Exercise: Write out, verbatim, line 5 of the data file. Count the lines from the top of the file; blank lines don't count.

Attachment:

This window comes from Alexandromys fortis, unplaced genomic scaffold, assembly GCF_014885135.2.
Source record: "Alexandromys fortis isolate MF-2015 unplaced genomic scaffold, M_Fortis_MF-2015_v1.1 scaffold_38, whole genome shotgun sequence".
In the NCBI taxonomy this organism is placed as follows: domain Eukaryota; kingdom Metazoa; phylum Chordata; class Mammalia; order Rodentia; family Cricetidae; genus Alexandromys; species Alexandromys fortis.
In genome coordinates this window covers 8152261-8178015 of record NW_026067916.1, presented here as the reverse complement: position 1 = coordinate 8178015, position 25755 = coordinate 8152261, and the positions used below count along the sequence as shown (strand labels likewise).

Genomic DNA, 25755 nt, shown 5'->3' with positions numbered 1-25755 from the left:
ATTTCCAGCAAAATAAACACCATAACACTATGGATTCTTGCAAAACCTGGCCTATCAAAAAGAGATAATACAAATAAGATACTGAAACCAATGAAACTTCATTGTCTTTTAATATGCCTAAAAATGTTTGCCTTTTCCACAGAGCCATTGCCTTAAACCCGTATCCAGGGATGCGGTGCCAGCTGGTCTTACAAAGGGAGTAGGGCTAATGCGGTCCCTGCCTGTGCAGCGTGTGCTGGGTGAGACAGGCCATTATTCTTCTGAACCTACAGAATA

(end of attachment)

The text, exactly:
Genomic DNA, 25755 nt, shown 5'->3' with positions numbered 1-25755 from the left: